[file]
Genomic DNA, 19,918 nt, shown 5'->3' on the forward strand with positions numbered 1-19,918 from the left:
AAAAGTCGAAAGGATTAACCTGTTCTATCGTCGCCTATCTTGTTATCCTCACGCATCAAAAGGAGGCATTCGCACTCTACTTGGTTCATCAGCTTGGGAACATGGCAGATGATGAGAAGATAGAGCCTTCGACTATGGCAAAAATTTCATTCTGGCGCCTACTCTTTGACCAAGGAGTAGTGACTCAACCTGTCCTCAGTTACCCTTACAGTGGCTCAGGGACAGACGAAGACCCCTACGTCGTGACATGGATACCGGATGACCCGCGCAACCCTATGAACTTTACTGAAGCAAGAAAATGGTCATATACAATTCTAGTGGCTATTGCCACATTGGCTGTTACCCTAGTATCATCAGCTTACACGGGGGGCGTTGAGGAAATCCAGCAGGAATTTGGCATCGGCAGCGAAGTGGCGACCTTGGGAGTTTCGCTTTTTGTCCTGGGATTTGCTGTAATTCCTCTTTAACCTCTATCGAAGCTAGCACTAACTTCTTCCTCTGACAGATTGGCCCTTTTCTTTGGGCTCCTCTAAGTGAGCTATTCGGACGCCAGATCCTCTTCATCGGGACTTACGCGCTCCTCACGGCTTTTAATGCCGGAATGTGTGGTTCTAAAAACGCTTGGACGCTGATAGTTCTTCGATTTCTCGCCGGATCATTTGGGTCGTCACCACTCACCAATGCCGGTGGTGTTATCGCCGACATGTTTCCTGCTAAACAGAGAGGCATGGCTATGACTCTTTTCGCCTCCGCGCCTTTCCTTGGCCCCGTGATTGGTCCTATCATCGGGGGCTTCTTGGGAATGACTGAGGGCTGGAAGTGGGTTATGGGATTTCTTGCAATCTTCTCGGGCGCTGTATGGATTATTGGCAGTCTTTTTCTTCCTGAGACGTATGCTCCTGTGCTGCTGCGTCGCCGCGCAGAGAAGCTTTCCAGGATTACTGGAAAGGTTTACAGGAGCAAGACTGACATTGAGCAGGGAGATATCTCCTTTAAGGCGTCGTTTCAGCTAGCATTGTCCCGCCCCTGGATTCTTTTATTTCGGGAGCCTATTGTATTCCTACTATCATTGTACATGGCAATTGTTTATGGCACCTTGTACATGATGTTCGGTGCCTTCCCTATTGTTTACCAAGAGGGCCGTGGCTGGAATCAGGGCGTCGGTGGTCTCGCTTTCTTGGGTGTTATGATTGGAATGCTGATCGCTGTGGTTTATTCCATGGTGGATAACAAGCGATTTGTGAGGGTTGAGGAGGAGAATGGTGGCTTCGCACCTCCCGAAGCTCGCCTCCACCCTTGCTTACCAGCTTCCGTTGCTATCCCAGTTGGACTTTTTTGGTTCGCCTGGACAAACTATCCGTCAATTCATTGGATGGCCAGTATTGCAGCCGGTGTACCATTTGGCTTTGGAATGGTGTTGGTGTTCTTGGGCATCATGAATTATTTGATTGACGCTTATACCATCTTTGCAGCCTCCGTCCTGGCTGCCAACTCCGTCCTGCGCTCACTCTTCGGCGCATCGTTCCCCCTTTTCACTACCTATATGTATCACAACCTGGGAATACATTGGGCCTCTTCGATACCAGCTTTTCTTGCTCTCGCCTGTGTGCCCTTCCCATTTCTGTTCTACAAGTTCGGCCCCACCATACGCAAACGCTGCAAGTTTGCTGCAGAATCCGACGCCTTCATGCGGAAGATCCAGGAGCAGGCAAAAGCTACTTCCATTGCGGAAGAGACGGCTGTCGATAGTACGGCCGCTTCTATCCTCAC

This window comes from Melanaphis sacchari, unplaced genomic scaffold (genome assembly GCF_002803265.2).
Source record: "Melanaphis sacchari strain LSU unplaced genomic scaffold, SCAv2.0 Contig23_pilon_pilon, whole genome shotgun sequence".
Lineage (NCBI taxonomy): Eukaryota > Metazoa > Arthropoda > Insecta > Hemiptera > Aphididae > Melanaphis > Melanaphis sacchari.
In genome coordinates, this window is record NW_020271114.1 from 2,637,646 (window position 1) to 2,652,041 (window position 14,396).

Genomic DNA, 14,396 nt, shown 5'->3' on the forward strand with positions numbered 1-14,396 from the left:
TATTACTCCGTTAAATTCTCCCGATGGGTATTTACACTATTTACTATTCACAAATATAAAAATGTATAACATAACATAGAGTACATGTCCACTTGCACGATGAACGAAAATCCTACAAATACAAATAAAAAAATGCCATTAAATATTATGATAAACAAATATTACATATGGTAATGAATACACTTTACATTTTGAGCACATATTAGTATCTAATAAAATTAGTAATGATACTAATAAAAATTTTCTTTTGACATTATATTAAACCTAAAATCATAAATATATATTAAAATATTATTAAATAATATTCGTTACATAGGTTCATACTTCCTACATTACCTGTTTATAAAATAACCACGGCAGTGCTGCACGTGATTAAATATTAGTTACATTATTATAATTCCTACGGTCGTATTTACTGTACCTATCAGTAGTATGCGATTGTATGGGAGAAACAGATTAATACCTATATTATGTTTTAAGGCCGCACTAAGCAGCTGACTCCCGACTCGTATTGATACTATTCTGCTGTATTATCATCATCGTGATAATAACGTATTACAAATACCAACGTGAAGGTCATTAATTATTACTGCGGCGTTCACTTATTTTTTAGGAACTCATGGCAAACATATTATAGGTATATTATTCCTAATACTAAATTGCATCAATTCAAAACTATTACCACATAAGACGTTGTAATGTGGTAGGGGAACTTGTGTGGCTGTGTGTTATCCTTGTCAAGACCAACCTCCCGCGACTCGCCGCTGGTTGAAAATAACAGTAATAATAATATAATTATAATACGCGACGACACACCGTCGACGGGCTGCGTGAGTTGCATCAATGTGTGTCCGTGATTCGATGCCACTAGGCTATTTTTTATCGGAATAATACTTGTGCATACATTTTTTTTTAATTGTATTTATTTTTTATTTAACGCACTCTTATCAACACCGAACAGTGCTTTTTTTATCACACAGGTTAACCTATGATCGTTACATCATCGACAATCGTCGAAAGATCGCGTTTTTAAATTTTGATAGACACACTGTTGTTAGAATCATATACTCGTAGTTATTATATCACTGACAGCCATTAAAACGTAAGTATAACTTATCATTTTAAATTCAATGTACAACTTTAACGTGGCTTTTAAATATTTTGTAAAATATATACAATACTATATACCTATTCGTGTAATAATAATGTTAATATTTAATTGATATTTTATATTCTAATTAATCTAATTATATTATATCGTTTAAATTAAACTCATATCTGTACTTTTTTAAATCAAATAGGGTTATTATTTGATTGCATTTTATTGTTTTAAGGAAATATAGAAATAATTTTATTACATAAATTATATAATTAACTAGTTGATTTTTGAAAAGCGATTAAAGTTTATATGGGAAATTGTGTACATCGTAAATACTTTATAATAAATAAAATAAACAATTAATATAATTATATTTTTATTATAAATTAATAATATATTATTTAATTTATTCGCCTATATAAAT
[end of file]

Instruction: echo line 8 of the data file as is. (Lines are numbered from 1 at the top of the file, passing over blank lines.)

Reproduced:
TATTACTCCGTTAAATTCTCCCGATGGGTATTTACACTATTTACTATTCACAAATATAAAAATGTATAACATAACATAGAGTACATGTCCACTTGCACGATGAACGAAAATCCTACAAATACAAATAAAAAAATGCCATTAAATATTATGATAAACAAATATTACATATGGTAATGAATACACTTTACATTTTGAGCACATATTAGTATCTAATAAAATTAGTAATGATACTAATAAAAATTTTCTTTTGACATTATATTAAACCTAAAATCATAAATATATATTAAAATATTATTAAATAATATTCGTTACATAGGTTCATACTTCCTACATTACCTGTTTATAAAATAACCACGGCAGTGCTGCACGTGATTAAATATTAGTTACATTATTATAATTCCTACGGTCGTATTTACTGTACCTATCAGTAGTATGCGATTGTATGGGAGAAACAGATTAATACCTATATTATGTTTTAAGGCCGCACTAAGCAGCTGACTCCCGACTCGTATTGATACTATTCTGCTGTATTATCATCATCGTGATAATAACGTATTACAAATACCAACGTGAAGGTCATTAATTATTACTGCGGCGTTCACTTATTTTTTAGGAACTCATGGCAAACATATTATAGGTATATTATTCCTAATACTAAATTGCATCAATTCAAAACTATTACCACATAAGACGTTGTAATGTGGTAGGGGAACTTGTGTGGCTGTGTGTTATCCTTGTCAAGACCAACCTCCCGCGACTCGCCGCTGGTTGAAAATAACAGTAATAATAATATAATTATAATACGCGACGACACACCGTCGACGGGCTGCGTGAGTTGCATCAATGTGTGTCCGTGATTCGATGCCACTAGGCTATTTTTTATCGGAATAATACTTGTGCATACATTTTTTTTTAATTGTATTTATTTTTTATTTAACGCACTCTTATCAACACCGAACAGTGCTTTTTTTATCACACAGGTTAACCTATGATCGTTACATCATCGACAATCGTCGAAAGATCGCGTTTTTAAATTTTGATAGACACACTGTTGTTAGAATCATATACTCGTAGTTATTATATCACTGACAGCCATTAAAACGTAAGTATAACTTATCATTTTAAATTCAATGTACAACTTTAACGTGGCTTTTAAATATTTTGTAAAATATATACAATACTATATACCTATTCGTGTAATAATAATGTTAATATTTAATTGATATTTTATATTCTAATTAATCTAATTATATTATATCGTTTAAATTAAACTCATATCTGTACTTTTTTAAATCAAATAGGGTTATTATTTGATTGCATTTTATTGTTTTAAGGAAATATAGAAATAATTTTATTACATAAATTATATAATTAACTAGTTGATTTTTGAAAAGCGATTAAAGTTTATATGGGAAATTGTGTACATCGTAAATACTTTATAATAAATAAAATAAACAATTAATATAATTATATTTTTATTATAAATTAATAATATATTATTTAATTTATTCGCCTATATAAAT